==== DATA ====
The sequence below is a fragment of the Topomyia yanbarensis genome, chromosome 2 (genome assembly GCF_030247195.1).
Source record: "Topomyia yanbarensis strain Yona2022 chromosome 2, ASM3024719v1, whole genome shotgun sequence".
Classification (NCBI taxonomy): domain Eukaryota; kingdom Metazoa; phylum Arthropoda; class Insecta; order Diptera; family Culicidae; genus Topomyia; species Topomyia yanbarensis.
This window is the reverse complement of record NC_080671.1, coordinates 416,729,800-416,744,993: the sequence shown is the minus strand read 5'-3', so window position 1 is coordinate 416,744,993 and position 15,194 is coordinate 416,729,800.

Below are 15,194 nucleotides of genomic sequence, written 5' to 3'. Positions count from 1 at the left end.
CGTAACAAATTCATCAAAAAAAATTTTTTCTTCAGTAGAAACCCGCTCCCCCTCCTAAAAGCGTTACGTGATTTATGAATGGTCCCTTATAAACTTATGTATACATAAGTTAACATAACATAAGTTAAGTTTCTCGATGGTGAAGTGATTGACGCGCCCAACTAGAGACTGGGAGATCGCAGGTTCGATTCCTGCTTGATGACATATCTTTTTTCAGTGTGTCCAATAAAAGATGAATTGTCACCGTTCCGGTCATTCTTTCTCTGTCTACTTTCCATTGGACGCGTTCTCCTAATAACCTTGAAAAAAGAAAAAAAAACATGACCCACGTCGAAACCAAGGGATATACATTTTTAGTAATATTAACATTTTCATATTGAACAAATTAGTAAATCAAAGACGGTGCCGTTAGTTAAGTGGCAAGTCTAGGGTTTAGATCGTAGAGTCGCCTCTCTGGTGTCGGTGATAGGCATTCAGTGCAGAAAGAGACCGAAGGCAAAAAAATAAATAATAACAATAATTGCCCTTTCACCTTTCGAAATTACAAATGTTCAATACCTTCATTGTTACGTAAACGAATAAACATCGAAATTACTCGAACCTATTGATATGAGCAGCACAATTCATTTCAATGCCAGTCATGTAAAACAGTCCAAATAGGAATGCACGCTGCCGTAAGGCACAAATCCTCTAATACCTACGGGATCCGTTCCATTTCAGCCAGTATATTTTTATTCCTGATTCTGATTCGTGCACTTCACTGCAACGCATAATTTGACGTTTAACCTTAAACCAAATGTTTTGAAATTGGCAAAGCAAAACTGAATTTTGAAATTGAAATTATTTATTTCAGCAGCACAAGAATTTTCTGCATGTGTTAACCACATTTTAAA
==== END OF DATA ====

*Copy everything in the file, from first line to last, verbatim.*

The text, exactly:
The sequence below is a fragment of the Topomyia yanbarensis genome, chromosome 2 (genome assembly GCF_030247195.1).
Source record: "Topomyia yanbarensis strain Yona2022 chromosome 2, ASM3024719v1, whole genome shotgun sequence".
Classification (NCBI taxonomy): domain Eukaryota; kingdom Metazoa; phylum Arthropoda; class Insecta; order Diptera; family Culicidae; genus Topomyia; species Topomyia yanbarensis.
This window is the reverse complement of record NC_080671.1, coordinates 416,729,800-416,744,993: the sequence shown is the minus strand read 5'-3', so window position 1 is coordinate 416,744,993 and position 15,194 is coordinate 416,729,800.

Below are 15,194 nucleotides of genomic sequence, written 5' to 3'. Positions count from 1 at the left end.
CGTAACAAATTCATCAAAAAAAATTTTTTCTTCAGTAGAAACCCGCTCCCCCTCCTAAAAGCGTTACGTGATTTATGAATGGTCCCTTATAAACTTATGTATACATAAGTTAACATAACATAAGTTAAGTTTCTCGATGGTGAAGTGATTGACGCGCCCAACTAGAGACTGGGAGATCGCAGGTTCGATTCCTGCTTGATGACATATCTTTTTTCAGTGTGTCCAATAAAAGATGAATTGTCACCGTTCCGGTCATTCTTTCTCTGTCTACTTTCCATTGGACGCGTTCTCCTAATAACCTTGAAAAAAGAAAAAAAAACATGACCCACGTCGAAACCAAGGGATATACATTTTTAGTAATATTAACATTTTCATATTGAACAAATTAGTAAATCAAAGACGGTGCCGTTAGTTAAGTGGCAAGTCTAGGGTTTAGATCGTAGAGTCGCCTCTCTGGTGTCGGTGATAGGCATTCAGTGCAGAAAGAGACCGAAGGCAAAAAAATAAATAATAACAATAATTGCCCTTTCACCTTTCGAAATTACAAATGTTCAATACCTTCATTGTTACGTAAACGAATAAACATCGAAATTACTCGAACCTATTGATATGAGCAGCACAATTCATTTCAATGCCAGTCATGTAAAACAGTCCAAATAGGAATGCACGCTGCCGTAAGGCACAAATCCTCTAATACCTACGGGATCCGTTCCATTTCAGCCAGTATATTTTTATTCCTGATTCTGATTCGTGCACTTCACTGCAACGCATAATTTGACGTTTAACCTTAAACCAAATGTTTTGAAATTGGCAAAGCAAAACTGAATTTTGAAATTGAAATTATTTATTTCAGCAGCACAAGAATTTTCTGCATGTGTTAACCACATTTTAAA